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Science (12 photos, 2 videos)

Rhythm of Life

Science: Alejandro Alvarado, Annika Guse, Aaron Straight, Steffen Lemke, Assistance: Benedikt Atakul, Renata Baybekova, Juliana losif, Jacqueline Joosten, Andreas Remmel, David Quinche, Data science: Nadine Homeyer, Photography: FabianGasperl, the scientists
 

Text Planet Earth is mostly water, yet the majority of marine life is unexplored. Marine plankton — the sum of floating organisms, including viruses, archaea, bacteria, algae, and protozoa in the oceans — play a vital role in the planet's health.

Yet, scientists still do not understand them very well. Plankton helps to maintain 30 to 50 percent of the world's carbon dioxide and is the basis for the global food chain. The planktonic organisms vary vastly in shapes, colours, and movements when traversing the oceans. Understanding plankton is key to understanding how our planet functions and will reveal important biological principles about how life evolved.
 

The biologists participating in ivamos, symbiosis! aimed to develop high quality visual exploration and documentation of the plankton found around Águilas. We used plankton nets to sample plankton of different sizes and at different depths.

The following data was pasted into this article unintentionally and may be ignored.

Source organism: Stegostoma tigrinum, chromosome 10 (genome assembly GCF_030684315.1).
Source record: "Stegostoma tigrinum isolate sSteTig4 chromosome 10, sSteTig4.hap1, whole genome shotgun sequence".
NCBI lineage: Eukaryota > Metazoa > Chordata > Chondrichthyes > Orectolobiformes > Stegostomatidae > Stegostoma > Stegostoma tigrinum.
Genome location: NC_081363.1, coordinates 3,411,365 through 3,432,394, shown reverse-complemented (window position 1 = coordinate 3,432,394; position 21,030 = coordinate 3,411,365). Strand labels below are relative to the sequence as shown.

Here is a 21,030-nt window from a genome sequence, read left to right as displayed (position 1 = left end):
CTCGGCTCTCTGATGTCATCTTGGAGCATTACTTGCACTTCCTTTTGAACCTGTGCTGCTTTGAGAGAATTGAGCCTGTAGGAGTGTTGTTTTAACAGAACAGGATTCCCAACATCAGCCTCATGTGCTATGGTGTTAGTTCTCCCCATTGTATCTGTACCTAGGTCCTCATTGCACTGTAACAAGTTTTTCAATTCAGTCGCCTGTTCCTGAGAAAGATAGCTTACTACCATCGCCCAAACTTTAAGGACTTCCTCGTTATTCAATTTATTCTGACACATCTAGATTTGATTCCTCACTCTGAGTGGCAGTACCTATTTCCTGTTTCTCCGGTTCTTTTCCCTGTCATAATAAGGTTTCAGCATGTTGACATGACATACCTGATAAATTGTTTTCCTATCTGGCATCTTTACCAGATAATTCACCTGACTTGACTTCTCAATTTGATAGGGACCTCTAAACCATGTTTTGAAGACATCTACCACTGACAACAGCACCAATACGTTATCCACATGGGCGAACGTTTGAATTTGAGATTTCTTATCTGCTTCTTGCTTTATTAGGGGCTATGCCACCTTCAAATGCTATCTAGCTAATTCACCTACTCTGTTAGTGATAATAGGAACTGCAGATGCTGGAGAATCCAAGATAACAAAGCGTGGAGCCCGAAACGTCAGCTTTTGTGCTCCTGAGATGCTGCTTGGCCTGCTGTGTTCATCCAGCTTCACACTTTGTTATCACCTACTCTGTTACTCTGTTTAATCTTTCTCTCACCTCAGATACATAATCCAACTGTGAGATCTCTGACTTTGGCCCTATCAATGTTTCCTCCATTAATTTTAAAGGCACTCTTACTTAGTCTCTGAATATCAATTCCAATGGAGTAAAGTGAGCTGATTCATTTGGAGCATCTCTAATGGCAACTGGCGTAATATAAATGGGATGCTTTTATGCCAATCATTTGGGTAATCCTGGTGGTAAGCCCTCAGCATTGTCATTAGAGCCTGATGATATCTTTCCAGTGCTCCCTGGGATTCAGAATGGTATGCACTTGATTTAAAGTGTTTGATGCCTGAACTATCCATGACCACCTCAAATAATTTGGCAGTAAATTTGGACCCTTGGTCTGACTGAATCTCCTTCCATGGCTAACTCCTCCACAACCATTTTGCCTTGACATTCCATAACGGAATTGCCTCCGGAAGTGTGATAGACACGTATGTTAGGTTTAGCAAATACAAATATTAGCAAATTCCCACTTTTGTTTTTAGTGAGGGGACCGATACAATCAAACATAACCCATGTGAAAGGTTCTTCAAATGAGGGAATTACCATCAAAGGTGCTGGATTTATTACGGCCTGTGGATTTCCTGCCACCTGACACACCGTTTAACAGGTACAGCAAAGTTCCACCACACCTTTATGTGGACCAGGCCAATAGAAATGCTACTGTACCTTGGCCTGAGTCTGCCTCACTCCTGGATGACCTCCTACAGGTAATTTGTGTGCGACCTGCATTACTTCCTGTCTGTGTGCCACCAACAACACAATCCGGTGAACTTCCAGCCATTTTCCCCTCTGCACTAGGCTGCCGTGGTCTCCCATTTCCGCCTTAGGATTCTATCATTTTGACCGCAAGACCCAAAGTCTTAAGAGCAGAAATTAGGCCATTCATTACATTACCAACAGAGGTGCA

We brought the samples to shore and analysed them by microscopy. We used a classical stereoscope with a manual camera as well as two low cost, open source microscopic platform including the CellScope (www.cellscope.berkeley.edu) developed at UC Berkeley and the PlanktoScope (www.planktoscope.org) invented at Stanford University, both of which are easy to use in the field, to observe and document the diversity of life we found. Read more
 

Connected to this content About Alejandro Alvarado Symbiosis Studio Research in Águilas 2022
 

#monitoring, #data, #biodiversity, #species, #photography, #identification, #plankton, #web of life, #cellscope, #plankto-scope, #evolution

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